From one of Chinas most acclaimed novelists, the award-winning screenwriter of Joan Chens film Xiu Xiu: The Sent-Down Girl, comes an unflinching, erotic, and exciting tale of forbidden love in turn-of-the-century San Francisco.
This powerful novel tells the story of a love affair between an enigmatic Chinese prostitute and the Caucasian boy who worships her. It is set in the aftermath of the Gold Rush era, when San Francisco was known as Gold Mountain to the millions who came seeking fortune. The book describes, in sometimes brutal detail, the anti-Chinese violence that plagued the city during this time, and portrays a seedy underworld of Chinatown brothels, gambling halls, and opium dens. Although the story is fictional, Fusang, the prostitute, is a real historical character.
The Lost Daughter of Happiness follows the main characters from childhood to old age, and is filled with a vivid cast of peripheral characters, from missionaries to gangsters. The book includes moments of tremendous cruelty (ranging from mob riots to gang bloodbaths to slave auctions) and incredible human tenderness. Narrated in a haunting voice that explores the pasts painful truths through the prism of the present, and filled with electrifying scenes that make its colorful history come alive, this mesmerizing story traces the lives of two individuals separated by prejudice and mistrust, but bound forever by love.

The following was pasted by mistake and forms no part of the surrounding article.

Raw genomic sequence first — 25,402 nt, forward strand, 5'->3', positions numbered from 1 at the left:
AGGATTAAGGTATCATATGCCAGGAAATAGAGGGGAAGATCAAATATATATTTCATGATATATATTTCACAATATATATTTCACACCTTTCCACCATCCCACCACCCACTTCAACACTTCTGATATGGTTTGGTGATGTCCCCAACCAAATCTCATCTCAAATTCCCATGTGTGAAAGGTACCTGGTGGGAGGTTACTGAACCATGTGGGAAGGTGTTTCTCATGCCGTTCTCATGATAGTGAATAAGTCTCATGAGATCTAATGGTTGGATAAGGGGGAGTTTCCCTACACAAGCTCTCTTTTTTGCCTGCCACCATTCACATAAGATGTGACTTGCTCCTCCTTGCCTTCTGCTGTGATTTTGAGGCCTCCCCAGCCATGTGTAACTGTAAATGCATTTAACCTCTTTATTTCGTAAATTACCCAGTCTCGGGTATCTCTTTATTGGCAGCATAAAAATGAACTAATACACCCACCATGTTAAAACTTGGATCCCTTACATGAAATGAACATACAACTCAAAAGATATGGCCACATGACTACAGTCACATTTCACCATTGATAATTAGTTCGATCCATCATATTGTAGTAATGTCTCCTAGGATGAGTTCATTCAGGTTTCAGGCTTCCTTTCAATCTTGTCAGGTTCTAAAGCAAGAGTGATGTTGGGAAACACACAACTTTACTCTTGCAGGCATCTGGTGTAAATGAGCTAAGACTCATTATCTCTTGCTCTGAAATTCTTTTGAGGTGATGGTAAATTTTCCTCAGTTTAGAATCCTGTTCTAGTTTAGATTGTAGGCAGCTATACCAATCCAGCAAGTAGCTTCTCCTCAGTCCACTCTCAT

The Lost Daughter of Happiness
This is who you are.
The one dressed in red, slowly rising from the creaking bamboo bed, is you. The embroidery on your satin padded jacket must weigh ten catties; the parts stitched most densely are as hard as ice, or armor. From a distance of one hundred and twenty years, I am amazed by the needlework, so thoroughly beyond me.
Let me raise your chin a bit here, and bring your lips into the dim light. That's it, just right. Now I can see your whole face clearly. Don't worry--others will just find exotic the face you consider too square. To the novelty seekers of your day, your every flaw was a distinction.
Now turn around, just like all those times on the auction block. You're used to the auction; that's where pretty whores like you come to know their worth. I found pictures of those auctions in some books about Chinatown-- dozens of female bodies, totally naked, their beauty in sharp relief against the surrounding gloom.
If you liked The Lost Daughter of Happiness, try these:
A deeply engaging new novel, set in both our time and the late nineteenth century. It centers on a California woman, half Indian, half Hawaiian, who became consort and confidante to the last king of Hawaii.
A sweeping portrait of the era of the Californian Gold Rush, a story rich in character, history, violence, and compassion.
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